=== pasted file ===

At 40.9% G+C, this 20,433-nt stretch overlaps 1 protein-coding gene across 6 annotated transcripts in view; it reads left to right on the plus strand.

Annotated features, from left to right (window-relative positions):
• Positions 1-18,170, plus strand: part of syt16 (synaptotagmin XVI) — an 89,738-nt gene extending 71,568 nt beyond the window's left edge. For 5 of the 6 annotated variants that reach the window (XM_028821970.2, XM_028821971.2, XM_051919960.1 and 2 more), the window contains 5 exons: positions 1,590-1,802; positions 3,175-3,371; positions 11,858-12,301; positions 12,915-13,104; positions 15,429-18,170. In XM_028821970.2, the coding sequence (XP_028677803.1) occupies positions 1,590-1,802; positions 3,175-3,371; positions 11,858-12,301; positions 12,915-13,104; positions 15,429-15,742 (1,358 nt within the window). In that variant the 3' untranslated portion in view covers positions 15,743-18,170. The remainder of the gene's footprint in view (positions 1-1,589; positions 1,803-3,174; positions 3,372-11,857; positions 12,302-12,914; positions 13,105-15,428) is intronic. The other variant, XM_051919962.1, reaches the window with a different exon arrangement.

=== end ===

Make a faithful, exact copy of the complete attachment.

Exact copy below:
At 40.9% G+C, this 20,433-nt stretch overlaps 1 protein-coding gene across 6 annotated transcripts in view; it reads left to right on the plus strand.

Annotated features, from left to right (window-relative positions):
• Positions 1-18,170, plus strand: part of syt16 (synaptotagmin XVI) — an 89,738-nt gene extending 71,568 nt beyond the window's left edge. For 5 of the 6 annotated variants that reach the window (XM_028821970.2, XM_028821971.2, XM_051919960.1 and 2 more), the window contains 5 exons: positions 1,590-1,802; positions 3,175-3,371; positions 11,858-12,301; positions 12,915-13,104; positions 15,429-18,170. In XM_028821970.2, the coding sequence (XP_028677803.1) occupies positions 1,590-1,802; positions 3,175-3,371; positions 11,858-12,301; positions 12,915-13,104; positions 15,429-15,742 (1,358 nt within the window). In that variant the 3' untranslated portion in view covers positions 15,743-18,170. The remainder of the gene's footprint in view (positions 1-1,589; positions 1,803-3,174; positions 3,372-11,857; positions 12,302-12,914; positions 13,105-15,428) is intronic. The other variant, XM_051919962.1, reaches the window with a different exon arrangement.